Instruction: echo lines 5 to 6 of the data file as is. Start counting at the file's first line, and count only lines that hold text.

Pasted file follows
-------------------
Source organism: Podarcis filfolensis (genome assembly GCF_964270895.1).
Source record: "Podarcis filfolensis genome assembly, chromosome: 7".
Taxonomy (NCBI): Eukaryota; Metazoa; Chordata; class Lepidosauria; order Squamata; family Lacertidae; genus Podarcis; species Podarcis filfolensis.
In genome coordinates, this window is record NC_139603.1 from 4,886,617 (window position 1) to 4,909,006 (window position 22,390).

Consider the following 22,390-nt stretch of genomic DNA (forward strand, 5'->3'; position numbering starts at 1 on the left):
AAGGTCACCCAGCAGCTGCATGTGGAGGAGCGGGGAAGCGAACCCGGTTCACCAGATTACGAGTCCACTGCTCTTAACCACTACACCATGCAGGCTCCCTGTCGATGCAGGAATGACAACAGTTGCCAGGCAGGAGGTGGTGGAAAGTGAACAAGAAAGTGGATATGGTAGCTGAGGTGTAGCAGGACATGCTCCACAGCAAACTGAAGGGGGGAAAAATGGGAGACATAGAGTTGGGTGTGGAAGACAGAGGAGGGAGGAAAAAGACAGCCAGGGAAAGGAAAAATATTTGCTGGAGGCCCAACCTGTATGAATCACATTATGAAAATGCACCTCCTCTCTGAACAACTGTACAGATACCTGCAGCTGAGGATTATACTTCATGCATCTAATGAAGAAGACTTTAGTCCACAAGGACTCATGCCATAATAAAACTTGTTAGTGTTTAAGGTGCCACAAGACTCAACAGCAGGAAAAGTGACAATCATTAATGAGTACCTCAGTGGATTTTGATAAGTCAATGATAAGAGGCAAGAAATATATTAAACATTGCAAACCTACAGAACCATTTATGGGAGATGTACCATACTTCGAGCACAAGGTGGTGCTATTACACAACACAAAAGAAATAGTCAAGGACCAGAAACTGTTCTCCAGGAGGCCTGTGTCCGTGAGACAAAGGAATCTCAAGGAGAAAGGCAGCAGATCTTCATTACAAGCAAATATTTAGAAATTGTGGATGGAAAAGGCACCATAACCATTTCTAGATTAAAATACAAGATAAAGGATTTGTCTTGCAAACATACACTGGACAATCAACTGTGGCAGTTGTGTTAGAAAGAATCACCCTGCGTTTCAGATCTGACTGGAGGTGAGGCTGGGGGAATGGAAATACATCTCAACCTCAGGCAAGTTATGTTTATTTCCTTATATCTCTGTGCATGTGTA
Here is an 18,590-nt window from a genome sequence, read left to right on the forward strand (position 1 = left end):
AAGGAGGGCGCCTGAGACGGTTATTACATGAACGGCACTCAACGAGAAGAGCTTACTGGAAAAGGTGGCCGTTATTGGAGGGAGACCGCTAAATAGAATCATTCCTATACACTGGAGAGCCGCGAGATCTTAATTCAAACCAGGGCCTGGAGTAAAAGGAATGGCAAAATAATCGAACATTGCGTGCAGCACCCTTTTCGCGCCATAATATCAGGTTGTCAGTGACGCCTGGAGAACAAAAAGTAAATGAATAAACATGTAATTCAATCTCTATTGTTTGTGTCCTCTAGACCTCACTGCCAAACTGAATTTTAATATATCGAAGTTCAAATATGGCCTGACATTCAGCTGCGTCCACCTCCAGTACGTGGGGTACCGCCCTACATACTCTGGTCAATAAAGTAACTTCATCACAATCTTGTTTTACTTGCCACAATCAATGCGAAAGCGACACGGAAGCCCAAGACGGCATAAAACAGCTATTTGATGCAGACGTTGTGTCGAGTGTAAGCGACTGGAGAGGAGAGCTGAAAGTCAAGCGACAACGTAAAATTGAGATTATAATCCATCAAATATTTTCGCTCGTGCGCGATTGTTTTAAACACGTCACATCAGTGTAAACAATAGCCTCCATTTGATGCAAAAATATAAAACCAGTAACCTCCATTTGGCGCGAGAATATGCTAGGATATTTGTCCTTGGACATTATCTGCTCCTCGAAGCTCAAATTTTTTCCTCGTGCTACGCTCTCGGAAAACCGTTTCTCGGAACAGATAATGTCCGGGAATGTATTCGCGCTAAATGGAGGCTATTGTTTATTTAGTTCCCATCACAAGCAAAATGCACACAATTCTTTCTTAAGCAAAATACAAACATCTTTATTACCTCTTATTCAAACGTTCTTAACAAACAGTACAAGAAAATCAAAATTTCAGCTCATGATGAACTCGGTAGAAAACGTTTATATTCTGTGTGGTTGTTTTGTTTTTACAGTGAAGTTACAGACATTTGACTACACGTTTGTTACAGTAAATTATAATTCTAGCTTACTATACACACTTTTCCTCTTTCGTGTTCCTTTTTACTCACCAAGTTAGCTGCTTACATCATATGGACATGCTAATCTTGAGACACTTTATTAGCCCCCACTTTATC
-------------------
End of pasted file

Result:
Consider the following 22,390-nt stretch of genomic DNA (forward strand, 5'->3'; position numbering starts at 1 on the left):
AAGGTCACCCAGCAGCTGCATGTGGAGGAGCGGGGAAGCGAACCCGGTTCACCAGATTACGAGTCCACTGCTCTTAACCACTACACCATGCAGGCTCCCTGTCGATGCAGGAATGACAACAGTTGCCAGGCAGGAGGTGGTGGAAAGTGAACAAGAAAGTGGATATGGTAGCTGAGGTGTAGCAGGACATGCTCCACAGCAAACTGAAGGGGGGAAAAATGGGAGACATAGAGTTGGGTGTGGAAGACAGAGGAGGGAGGAAAAAGACAGCCAGGGAAAGGAAAAATATTTGCTGGAGGCCCAACCTGTATGAATCACATTATGAAAATGCACCTCCTCTCTGAACAACTGTACAGATACCTGCAGCTGAGGATTATACTTCATGCATCTAATGAAGAAGACTTTAGTCCACAAGGACTCATGCCATAATAAAACTTGTTAGTGTTTAAGGTGCCACAAGACTCAACAGCAGGAAAAGTGACAATCATTAATGAGTACCTCAGTGGATTTTGATAAGTCAATGATAAGAGGCAAGAAATATATTAAACATTGCAAACCTACAGAACCATTTATGGGAGATGTACCATACTTCGAGCACAAGGTGGTGCTATTACACAACACAAAAGAAATAGTCAAGGACCAGAAACTGTTCTCCAGGAGGCCTGTGTCCGTGAGACAAAGGAATCTCAAGGAGAAAGGCAGCAGATCTTCATTACAAGCAAATATTTAGAAATTGTGGATGGAAAAGGCACCATAACCATTTCTAGATTAAAATACAAGATAAAGGATTTGTCTTGCAAACATACACTGGACAATCAACTGTGGCAGTTGTGTTAGAAAGAATCACCCTGCGTTTCAGATCTGACTGGAGGTGAGGCTGGGGGAATGGAAATACATCTCAACCTCAGGCAAGTTATGTTTATTTCCTTATATCTCTGTGCATGTGTA